"So I'm wondering if I'm the first mammal who isn't too scared to tell you how ugly you are," Martin sneered.

Bogo raised one sardonic brow. "You choose to break your silence with an insult that didn't even take any real imagination? How disappointing."

Frowning, Martin leaned forward slowly, keeping steady, square eye contact with Bogo. "Ever seen what a bull carcass looks like when it's skinned and hanging from a hook?" he growled. " 'Cause you're even uglier than that, and you're worth even less." He paused to wrinkle his nose in thorough disgust. "Now get me a lawyer."

Day 10: Thursday, June 26th, 2016, 12:31 p.m.

Taking a lazy bite out of his fish sandwich, Nick settled in his lawn chair and stared idly at the stone bridge under which he always stayed when he was between apartments. He chewed slowly, letting his mind wander toward thoughts of other bridges, other heights, standing in front of the call of the void…

But he was snapped back to the present reality when he picked up the sounds of heated words being exchanged by two mammals headed in his general direction. They were coming from behind him.

He groaned, slipping a pair of sunglasses out of his shirt pocket and sliding them onto his muzzle.

Unfortunately, he couldn't quite tune out the conversation.

"Back off!" one male voice was saying. "I wasn't even looking at you!"

"You were, too!" replied another male voice. "What, you're thinking I might go savage on you?"

At that, Nick adjusted his sunglasses to peek over the rims as he looked over his shoulder at the two mammals. One was a beaver in a button-up shirt and business slacks, while the other, a cheetah, wore a mock sports jersey and jeans. The cheetah raised his claws in a sarcastically threatening gesture. In response, the beaver took a nervous step back, though his jaw and fists were clenched.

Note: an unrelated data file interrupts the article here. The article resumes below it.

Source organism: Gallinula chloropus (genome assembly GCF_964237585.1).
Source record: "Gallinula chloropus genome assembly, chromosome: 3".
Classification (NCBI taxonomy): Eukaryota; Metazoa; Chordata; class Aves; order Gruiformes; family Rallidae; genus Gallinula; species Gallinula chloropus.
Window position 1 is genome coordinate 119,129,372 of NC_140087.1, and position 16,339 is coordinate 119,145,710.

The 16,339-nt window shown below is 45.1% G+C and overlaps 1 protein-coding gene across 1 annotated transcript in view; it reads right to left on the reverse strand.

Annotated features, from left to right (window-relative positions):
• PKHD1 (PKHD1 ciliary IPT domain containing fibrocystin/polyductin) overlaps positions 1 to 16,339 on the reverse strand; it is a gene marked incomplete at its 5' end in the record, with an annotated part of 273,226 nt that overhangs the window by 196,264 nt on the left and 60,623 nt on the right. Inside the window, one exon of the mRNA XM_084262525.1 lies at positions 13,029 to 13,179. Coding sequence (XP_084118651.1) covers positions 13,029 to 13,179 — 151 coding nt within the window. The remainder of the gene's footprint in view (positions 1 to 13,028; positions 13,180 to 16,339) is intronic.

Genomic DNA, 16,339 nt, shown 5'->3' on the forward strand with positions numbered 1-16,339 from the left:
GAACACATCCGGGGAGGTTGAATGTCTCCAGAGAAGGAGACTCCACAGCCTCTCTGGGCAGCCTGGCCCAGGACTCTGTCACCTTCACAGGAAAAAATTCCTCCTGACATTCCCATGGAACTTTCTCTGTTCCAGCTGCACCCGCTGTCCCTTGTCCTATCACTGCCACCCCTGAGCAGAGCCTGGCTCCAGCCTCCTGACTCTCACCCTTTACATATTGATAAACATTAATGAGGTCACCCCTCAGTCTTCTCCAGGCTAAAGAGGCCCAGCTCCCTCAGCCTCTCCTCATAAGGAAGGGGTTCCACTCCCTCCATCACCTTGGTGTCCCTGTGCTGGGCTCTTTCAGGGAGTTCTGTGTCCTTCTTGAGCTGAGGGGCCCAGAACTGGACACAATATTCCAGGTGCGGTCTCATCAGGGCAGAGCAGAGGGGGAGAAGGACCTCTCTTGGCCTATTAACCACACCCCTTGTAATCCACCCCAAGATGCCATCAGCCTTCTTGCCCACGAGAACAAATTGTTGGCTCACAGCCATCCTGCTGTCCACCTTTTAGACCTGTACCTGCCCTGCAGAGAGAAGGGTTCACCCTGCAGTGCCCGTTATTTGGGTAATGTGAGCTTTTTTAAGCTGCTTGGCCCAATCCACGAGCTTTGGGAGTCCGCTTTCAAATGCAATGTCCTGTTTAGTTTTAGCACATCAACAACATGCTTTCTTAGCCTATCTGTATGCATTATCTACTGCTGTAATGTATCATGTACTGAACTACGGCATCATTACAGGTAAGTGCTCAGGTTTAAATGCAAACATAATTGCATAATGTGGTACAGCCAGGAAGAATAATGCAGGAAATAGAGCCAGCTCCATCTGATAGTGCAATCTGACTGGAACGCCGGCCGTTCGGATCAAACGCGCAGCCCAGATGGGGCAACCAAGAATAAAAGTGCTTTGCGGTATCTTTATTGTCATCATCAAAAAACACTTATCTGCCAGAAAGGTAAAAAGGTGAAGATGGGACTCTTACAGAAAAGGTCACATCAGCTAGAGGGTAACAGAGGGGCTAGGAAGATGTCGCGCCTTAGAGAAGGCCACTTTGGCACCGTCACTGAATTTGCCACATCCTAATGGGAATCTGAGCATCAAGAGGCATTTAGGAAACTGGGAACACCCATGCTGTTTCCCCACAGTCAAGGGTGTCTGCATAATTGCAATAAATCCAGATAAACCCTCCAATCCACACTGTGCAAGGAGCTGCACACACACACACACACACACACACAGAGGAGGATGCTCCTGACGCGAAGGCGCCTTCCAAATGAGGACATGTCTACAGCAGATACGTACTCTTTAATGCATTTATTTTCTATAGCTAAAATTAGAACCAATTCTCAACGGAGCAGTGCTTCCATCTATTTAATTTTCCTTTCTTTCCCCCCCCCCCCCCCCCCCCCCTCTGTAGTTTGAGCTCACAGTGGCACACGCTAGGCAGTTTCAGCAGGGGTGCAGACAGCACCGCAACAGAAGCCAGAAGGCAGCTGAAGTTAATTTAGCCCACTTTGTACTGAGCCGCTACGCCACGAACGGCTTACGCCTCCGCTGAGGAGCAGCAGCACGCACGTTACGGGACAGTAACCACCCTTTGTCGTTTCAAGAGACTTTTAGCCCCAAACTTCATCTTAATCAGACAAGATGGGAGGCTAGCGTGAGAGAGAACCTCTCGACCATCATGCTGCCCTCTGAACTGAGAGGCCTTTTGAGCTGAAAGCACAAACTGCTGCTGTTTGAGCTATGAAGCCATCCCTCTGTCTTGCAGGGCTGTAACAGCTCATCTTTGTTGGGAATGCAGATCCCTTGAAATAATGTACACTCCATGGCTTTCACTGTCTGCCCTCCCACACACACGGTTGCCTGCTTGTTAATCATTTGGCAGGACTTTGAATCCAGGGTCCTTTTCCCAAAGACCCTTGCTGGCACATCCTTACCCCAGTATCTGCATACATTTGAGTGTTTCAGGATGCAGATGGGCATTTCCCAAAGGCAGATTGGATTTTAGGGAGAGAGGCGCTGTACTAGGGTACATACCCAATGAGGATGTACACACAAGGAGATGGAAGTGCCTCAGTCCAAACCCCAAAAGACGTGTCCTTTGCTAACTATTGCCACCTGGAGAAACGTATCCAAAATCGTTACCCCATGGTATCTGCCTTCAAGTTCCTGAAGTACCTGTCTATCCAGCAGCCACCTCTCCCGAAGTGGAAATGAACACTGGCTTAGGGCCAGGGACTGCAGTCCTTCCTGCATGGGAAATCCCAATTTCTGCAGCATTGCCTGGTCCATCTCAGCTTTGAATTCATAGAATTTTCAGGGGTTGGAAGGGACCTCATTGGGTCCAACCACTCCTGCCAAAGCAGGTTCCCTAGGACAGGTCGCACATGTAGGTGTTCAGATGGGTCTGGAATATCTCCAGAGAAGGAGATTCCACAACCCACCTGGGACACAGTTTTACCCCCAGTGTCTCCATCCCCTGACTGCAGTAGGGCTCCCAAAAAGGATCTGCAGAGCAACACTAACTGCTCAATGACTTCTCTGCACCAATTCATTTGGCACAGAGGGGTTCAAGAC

"Just leave me alone," the beaver said. "Go back to the jungle or wherever you came from. Just leave me alone."

"Or what?" the cheetah retorted. "Or you'll bury me in some shallow grave near the dam where you came from?" He sneered. "That would be just like you prey."

The beaver's tail lashed agitatedly as he puffed his chest, moved closer, and glared fiercely up at the cheetah. "A few rotten prey mammals don't mean we're anywhere near as bad as someone with a genetic history of murder."

Glaring back, the cheetah's lip curled. "Get out of my face, prey."

"Get out of mine, predator," the beaver growled back.

And suddenly, they were shoving each other, yelling obscenities that would have gotten Nick grounded by his mother for a week when he was a child. For a moment, all he did was watch. Then, heaving a sigh, he stood and sauntered toward the fighting mammals.

"Excuse me," he said.

When both mammals ignored him, he cleared his throat and spoke louder. "Excuse me. Hello?"

Then the cheetah threw a punch at the beaver, who tumbled to the ground, clutching his bleeding nose. At that, Nick barked, "HEY!"

But when it seemed that the cheetah was about to make the best of his advantage by pouncing on the beaver, Nick rushed forward and yanked on his tail just enough to make him shriek and stumble.

He spun around and spluttered in surprise for a moment before bearing his fangs at Nick. "What—"

"Just thought you should know that my friend here," Nick took a moment to gesture at the stunned beaver, "recently got diagnosed with a pretty nasty case of malaria. It's a rare strain, transferrable by mere contact with blood."

Eyes widening, the cheetah glanced at the beaver's blood on his knuckles, then back at the beaver and fox.

"Might want to get it checked out," Nick added, nodding at a clinic barely visible in the distance.

The cheetah looked expectantly at the beaver, who blinked.

"Y… Yeah," the beaver stuttered. "It's true." He swept his eyes over Nick. "Thanks, buddy."

Once again studying the blood on his paw, the cheetah growled before whirling around and hurrying toward the clinic Nick had indicated earlier.

Meanwhile, Nick silently offered a paw to the beaver, who stood up without taking it.